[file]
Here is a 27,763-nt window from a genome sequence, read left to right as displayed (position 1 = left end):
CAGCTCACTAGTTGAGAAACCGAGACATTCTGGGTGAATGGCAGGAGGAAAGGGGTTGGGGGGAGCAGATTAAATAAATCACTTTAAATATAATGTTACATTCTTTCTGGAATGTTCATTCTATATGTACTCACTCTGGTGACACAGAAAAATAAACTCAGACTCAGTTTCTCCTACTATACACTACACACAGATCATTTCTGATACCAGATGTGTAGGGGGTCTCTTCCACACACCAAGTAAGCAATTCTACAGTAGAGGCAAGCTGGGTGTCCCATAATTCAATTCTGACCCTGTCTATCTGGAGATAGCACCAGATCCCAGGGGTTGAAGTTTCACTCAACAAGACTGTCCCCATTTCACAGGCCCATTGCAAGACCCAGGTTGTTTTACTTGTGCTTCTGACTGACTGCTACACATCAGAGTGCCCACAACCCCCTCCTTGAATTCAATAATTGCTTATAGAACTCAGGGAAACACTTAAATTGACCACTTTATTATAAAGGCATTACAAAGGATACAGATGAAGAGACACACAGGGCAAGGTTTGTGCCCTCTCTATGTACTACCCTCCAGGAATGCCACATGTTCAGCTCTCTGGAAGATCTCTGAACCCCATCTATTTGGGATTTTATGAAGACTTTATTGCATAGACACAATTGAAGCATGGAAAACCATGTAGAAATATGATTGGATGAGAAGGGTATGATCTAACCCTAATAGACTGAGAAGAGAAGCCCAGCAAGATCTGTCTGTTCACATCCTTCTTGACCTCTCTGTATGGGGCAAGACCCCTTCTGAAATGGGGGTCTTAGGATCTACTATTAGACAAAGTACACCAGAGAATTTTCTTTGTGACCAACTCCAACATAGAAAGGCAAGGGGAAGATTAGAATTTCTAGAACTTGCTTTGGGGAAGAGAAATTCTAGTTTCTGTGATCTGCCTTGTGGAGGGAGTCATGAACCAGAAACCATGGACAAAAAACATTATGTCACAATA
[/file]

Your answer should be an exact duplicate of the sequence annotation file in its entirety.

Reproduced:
Here is a 27,763-nt window from a genome sequence, read left to right as displayed (position 1 = left end):
CAGCTCACTAGTTGAGAAACCGAGACATTCTGGGTGAATGGCAGGAGGAAAGGGGTTGGGGGGAGCAGATTAAATAAATCACTTTAAATATAATGTTACATTCTTTCTGGAATGTTCATTCTATATGTACTCACTCTGGTGACACAGAAAAATAAACTCAGACTCAGTTTCTCCTACTATACACTACACACAGATCATTTCTGATACCAGATGTGTAGGGGGTCTCTTCCACACACCAAGTAAGCAATTCTACAGTAGAGGCAAGCTGGGTGTCCCATAATTCAATTCTGACCCTGTCTATCTGGAGATAGCACCAGATCCCAGGGGTTGAAGTTTCACTCAACAAGACTGTCCCCATTTCACAGGCCCATTGCAAGACCCAGGTTGTTTTACTTGTGCTTCTGACTGACTGCTACACATCAGAGTGCCCACAACCCCCTCCTTGAATTCAATAATTGCTTATAGAACTCAGGGAAACACTTAAATTGACCACTTTATTATAAAGGCATTACAAAGGATACAGATGAAGAGACACACAGGGCAAGGTTTGTGCCCTCTCTATGTACTACCCTCCAGGAATGCCACATGTTCAGCTCTCTGGAAGATCTCTGAACCCCATCTATTTGGGATTTTATGAAGACTTTATTGCATAGACACAATTGAAGCATGGAAAACCATGTAGAAATATGATTGGATGAGAAGGGTATGATCTAACCCTAATAGACTGAGAAGAGAAGCCCAGCAAGATCTGTCTGTTCACATCCTTCTTGACCTCTCTGTATGGGGCAAGACCCCTTCTGAAATGGGGGTCTTAGGATCTACTATTAGACAAAGTACACCAGAGAATTTTCTTTGTGACCAACTCCAACATAGAAAGGCAAGGGGAAGATTAGAATTTCTAGAACTTGCTTTGGGGAAGAGAAATTCTAGTTTCTGTGATCTGCCTTGTGGAGGGAGTCATGAACCAGAAACCATGGACAAAAAACATTATGTCACAATA